CORONAVIRUS/Only few COVID patients should be hospitalized: Taipei mayor
Taipei, May 18 (CNA) Only about one in five COVID patients should be hospitalized because they suffer from more severe symptoms, while the rest can stay at quarantine sites as they recover, surgeon-turned Taipei Mayor Ko Wen-je (柯文哲) said Tuesday at a press briefing.
Medical resources should be kept to those who need them most, Ko said, as announcing new measures to better deal with the recent surge of COVID-19 cases in Taipei, the capital city of Taiwan.
According to Ko, for those confirmed to have contracted the coronavirus through rapid screening and PCR tests and do not need to be hospitalized or admitted to a negative pressure isolation ward immediately, there should be a shelter where they can be settled and observed by medical personnel.
With this in mind, Ko said he issued a directive that large hospitals across the city should either set up a section designated for COVID-19 treatment or allocate manpower to quarantine centers or quarantine hotels to help take care of people who test positive for the virus.
In the meantime, the city will organize a team comprising of ambulances, fire bureau buses and privately owned buses to transport infected people to places where they can be isolated and treated, Ko said.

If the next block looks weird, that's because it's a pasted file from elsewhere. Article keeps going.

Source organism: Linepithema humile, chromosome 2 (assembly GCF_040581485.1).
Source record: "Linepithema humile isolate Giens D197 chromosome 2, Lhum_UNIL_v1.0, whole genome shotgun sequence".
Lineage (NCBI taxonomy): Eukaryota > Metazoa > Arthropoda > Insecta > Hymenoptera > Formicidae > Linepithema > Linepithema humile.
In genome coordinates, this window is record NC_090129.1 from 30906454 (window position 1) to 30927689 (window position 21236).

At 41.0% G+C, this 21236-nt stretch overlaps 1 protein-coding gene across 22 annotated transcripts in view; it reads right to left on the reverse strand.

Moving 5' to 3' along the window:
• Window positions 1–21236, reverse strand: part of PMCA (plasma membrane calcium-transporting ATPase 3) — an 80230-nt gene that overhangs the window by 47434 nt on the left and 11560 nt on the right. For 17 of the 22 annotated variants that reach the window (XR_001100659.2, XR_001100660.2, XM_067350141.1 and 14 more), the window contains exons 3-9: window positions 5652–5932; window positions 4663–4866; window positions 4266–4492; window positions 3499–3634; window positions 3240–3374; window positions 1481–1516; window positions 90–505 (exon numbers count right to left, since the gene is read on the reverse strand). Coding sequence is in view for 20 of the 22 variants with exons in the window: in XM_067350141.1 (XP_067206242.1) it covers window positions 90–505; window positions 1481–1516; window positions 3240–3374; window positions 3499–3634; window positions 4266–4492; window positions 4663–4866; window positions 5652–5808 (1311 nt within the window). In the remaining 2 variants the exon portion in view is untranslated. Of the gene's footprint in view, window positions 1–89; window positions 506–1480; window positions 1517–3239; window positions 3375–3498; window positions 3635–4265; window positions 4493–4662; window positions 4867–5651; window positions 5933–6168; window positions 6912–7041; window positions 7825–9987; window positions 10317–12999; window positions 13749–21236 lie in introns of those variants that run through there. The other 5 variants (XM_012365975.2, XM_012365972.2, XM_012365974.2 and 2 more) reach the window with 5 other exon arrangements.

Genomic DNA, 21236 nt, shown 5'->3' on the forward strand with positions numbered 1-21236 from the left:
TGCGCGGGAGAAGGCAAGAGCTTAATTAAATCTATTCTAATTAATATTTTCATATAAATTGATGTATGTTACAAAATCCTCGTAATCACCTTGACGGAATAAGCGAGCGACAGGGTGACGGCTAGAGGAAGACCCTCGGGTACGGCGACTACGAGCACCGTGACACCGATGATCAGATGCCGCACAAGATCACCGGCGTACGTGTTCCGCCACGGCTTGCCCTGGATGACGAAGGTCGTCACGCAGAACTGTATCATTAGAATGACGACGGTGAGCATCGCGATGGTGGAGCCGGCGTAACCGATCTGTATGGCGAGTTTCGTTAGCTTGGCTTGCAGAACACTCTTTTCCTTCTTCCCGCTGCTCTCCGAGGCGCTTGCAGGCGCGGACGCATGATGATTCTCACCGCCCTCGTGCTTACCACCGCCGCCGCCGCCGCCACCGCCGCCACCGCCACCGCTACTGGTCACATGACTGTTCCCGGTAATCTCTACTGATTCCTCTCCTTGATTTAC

However, he emphasized that hospitals will not turn away COVID-19 patients unless they lack the capacity to receive additional patients.
The new measures should help ease the current heavy caseload, Ko said.
Currently, those whose rapid tests come back positive are sent to a government quarantine center or quarantine hotel to wait for polymerase chain reaction (PCR) test results and carry out self-isolation.
To date, the city government has set up five testing stations in or near Wanhua District, where both rapid tests and PCR tests for COVID-19 are conducted from 8 a.m. until midnight on a daily basis.
Ko further instructed that doses of the AstraZeneca vaccine that have been distributed by the Central Epidemic Command Center (CECC) to hospitals in Taipei no longer be provided to the public except for front-line medical workers, amid a shortage of vaccine in Taiwan.
Taipei City Hospital announced on Monday that all its branches would suspend vaccinations, a day after National Taiwan University Hospital did the same.
Taiwan confirmed 240 domestically transmitted cases on Tuesday, including 102 cases in Taipei and 106 cases in New Taipei.
The country has reported daily domestic infections of more than 100 since May 15, when the CECC raised the COVID-19 alert for both Taipei and New Taipei.
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